ESPNcricinfo also understands Yorkshire offered Rafiq a large financial settlement - believed to be in excess of £100,000 - some months ago. He declined as it would have required him to sign a non-disclosure agreement and brought no public acknowledgement of a requirement to change from the club.
"It's a sham," Rafiq told ESPNcricinfo. "We've waited a year for this report and they are still trying to bury it. Surely now is the time for the ECB to become involved?
"The ECB's own anti-discrimination code states that any alleged breach must be investigated and dealt with in a 'timely' fashion. Well, it's been more than a year and no-one has been held accountable and nothing has changed. At some stage, the ECB need to act or, by passively accepting the situation, they are part of the problem.
"Why are our politicians not stepping in to ensure this issue is investigated with the transparency it deserves? There's a Test between England and India in Leeds next week. Do they want the issue of race hanging over it?
"This has never been about money for me and it never will be. I want change. I want the next generation to be able to able to play cricket without the abuse I have suffered.
"Nothing will get done if we leave it to the club. They wouldn't have had an enquiry if the media hadn't forced them into it. Now they'll try to cover up the conclusions. They've had their chance. It's time for the ECB and politicians to step in."
While the report is not understood to demand a change in the management of the club, the current incumbents are likely to come under enormous pressure in the coming weeks. One beacon amid the gloom is Roger Hutton, who was appointed as the club's chair less than 18 months ago, who is not criticised in the report and has emerged as someone determined to improve the club's record in this area. He is understood to be frustrated by the club's intransigence and considering his own position.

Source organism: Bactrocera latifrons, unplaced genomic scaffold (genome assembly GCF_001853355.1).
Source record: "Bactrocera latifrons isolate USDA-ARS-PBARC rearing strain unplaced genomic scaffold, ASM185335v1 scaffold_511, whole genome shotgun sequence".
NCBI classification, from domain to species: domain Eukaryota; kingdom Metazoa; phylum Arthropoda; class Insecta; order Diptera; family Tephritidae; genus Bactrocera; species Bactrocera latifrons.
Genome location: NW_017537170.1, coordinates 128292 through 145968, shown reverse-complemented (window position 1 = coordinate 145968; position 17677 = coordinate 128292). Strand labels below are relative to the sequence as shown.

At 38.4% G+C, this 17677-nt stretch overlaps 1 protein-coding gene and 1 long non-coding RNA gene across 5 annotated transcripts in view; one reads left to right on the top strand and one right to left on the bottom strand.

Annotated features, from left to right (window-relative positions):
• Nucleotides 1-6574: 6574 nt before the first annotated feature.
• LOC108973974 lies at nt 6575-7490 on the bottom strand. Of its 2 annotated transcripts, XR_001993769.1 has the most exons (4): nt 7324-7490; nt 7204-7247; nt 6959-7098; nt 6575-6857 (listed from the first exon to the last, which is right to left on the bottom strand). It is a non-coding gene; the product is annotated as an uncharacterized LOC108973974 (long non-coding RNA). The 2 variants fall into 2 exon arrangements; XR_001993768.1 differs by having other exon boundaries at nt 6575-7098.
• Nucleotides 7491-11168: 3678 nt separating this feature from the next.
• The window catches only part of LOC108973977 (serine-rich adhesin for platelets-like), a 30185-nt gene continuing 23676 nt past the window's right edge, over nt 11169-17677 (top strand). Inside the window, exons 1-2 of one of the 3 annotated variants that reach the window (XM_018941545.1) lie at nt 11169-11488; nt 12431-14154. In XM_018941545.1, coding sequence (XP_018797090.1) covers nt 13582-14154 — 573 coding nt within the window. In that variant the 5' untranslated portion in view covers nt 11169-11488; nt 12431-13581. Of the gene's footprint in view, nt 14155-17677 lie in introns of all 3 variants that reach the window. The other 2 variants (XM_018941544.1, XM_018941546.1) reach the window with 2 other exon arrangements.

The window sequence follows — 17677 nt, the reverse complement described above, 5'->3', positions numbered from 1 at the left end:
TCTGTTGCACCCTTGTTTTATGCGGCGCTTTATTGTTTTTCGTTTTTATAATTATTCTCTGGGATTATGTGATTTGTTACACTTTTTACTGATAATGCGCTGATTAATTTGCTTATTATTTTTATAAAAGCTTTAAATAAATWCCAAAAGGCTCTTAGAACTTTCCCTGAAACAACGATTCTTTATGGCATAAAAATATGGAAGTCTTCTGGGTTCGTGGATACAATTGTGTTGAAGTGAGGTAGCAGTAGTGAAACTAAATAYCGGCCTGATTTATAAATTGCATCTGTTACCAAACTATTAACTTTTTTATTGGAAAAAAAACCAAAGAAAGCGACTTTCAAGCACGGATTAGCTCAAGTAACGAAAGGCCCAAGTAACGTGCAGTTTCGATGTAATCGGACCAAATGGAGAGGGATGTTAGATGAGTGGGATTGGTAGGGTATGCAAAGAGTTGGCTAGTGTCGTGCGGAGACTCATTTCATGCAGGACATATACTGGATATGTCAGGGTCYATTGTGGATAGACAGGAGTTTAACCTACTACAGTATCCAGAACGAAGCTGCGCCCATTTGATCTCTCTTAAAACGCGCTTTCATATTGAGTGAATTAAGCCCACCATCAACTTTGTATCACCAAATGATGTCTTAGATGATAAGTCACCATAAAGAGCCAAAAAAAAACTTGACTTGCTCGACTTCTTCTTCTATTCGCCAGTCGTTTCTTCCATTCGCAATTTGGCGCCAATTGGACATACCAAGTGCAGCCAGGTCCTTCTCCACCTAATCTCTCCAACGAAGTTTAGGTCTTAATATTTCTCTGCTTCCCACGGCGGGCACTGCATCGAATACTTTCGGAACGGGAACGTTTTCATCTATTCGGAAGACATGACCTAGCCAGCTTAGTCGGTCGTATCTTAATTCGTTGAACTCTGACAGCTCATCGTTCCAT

Yorkshire's issue is that the enquiry - which they claim was independent, but was actually paid for by the club and carried out by individuals chosen by the club - has none of the power of a judicial review. As a result, individuals cannot be named without risking the possibility of legal action. It is understood the terms of reference of the review allow the club's lawyers to redact any details - including names - which they see fit.
Ian Watmore, ECB chair, said: "We respect the independent process behind the review, and the Club's legal responsibilities to all parties. We also understand the frustration at the length of time this investigation has taken.
"Now that the Club has a full copy of the report, we have today written to Yorkshire to formally request a copy, together with a timeline for publication.
"It has taken considerable courage for Azeem Rafiq to speak out, and it is right that his experiences should have been thoroughly investigated. We now look forward to receiving a copy of the report promptly to enable us to fulfil our role as the ultimate regulator of the game."